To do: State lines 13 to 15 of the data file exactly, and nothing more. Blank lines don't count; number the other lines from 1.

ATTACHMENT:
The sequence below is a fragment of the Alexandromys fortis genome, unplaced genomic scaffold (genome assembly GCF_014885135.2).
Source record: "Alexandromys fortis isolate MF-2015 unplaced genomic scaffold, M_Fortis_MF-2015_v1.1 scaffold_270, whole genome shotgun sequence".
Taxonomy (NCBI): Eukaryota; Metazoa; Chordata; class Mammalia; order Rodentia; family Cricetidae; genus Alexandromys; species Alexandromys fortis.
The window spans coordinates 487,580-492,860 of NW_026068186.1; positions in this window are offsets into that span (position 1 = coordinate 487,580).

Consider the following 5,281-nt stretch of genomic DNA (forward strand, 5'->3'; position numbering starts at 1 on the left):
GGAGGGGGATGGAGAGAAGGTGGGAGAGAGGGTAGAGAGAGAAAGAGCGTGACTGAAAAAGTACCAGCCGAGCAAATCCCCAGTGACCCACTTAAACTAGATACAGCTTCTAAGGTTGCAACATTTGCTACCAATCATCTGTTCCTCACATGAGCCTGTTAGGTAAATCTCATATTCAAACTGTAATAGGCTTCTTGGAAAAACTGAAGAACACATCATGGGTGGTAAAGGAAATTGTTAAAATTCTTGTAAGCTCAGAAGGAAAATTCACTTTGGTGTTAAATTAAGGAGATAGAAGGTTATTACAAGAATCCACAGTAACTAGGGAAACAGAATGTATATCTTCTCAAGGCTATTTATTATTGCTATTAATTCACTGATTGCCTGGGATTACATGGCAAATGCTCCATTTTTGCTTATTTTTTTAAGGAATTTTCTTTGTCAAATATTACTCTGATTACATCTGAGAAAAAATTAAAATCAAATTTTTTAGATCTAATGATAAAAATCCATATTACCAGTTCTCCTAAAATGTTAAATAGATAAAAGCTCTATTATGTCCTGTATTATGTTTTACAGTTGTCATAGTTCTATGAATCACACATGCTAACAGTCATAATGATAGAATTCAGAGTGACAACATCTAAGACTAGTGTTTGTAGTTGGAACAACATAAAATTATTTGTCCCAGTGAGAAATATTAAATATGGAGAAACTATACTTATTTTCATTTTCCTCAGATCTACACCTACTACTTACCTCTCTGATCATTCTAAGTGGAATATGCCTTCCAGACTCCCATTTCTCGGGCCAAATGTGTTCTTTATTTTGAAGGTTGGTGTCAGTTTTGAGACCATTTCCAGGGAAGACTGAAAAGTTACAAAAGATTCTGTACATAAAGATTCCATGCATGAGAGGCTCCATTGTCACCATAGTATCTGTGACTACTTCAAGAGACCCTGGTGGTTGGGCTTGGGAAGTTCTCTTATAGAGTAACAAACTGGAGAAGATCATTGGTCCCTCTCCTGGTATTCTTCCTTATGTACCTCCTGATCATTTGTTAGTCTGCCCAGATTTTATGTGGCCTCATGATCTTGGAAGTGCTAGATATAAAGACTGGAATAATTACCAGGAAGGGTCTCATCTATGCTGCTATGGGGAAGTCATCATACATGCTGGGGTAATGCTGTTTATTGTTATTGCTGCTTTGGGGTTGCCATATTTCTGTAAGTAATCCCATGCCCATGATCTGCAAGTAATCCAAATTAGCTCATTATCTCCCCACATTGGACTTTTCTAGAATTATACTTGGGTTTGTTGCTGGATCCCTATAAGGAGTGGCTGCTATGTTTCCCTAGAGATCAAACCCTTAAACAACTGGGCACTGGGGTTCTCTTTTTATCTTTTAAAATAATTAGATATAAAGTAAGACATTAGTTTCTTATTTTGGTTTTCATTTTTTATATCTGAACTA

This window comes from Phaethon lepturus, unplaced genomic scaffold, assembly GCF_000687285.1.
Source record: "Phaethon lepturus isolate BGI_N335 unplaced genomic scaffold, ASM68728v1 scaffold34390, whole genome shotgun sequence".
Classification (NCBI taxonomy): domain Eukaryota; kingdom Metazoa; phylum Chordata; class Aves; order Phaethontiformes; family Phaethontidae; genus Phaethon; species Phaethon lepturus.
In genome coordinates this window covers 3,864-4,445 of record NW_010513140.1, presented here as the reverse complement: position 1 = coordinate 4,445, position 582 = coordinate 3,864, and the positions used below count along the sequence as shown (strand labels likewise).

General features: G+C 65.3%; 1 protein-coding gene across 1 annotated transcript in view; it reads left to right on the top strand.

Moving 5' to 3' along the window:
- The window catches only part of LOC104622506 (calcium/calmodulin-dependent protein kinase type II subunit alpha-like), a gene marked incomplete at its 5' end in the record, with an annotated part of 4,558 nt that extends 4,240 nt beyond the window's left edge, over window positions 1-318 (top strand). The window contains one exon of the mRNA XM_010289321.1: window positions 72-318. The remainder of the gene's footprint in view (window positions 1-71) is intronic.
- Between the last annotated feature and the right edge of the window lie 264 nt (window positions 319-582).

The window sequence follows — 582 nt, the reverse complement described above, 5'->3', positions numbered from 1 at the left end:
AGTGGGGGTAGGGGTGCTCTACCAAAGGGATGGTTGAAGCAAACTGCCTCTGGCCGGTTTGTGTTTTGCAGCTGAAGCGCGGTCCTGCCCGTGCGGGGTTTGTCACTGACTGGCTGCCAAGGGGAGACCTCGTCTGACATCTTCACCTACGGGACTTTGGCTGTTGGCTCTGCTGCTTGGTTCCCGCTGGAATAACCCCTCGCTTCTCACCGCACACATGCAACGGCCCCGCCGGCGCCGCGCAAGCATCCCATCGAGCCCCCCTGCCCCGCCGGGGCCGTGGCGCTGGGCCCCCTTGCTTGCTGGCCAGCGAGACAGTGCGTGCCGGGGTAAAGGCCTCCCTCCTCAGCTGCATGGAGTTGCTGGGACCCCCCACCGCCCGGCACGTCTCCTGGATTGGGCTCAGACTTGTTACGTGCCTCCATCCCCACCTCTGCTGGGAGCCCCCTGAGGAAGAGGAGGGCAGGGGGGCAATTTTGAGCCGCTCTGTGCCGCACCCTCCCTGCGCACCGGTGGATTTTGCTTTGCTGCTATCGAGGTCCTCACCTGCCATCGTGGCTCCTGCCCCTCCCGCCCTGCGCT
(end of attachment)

- The window catches only part of LOC104622506 (calcium/calmodulin-dependent protein kinase type II subunit alpha-like), a gene marked incomplete at its 5' end in the record, with an annotated part of 4,558 nt that extends 4,240 nt beyond the window's left edge, over window positions 1-318 (top strand). The window contains one exon of the mRNA XM_010289321.1: window positions 72-318. The remainder of the gene's footprint in view (window positions 1-71) is intronic.
- Between the last annotated feature and the right edge of the window lie 264 nt (window positions 319-582).

The window sequence follows — 582 nt, the reverse complement described above, 5'->3', positions numbered from 1 at the left end: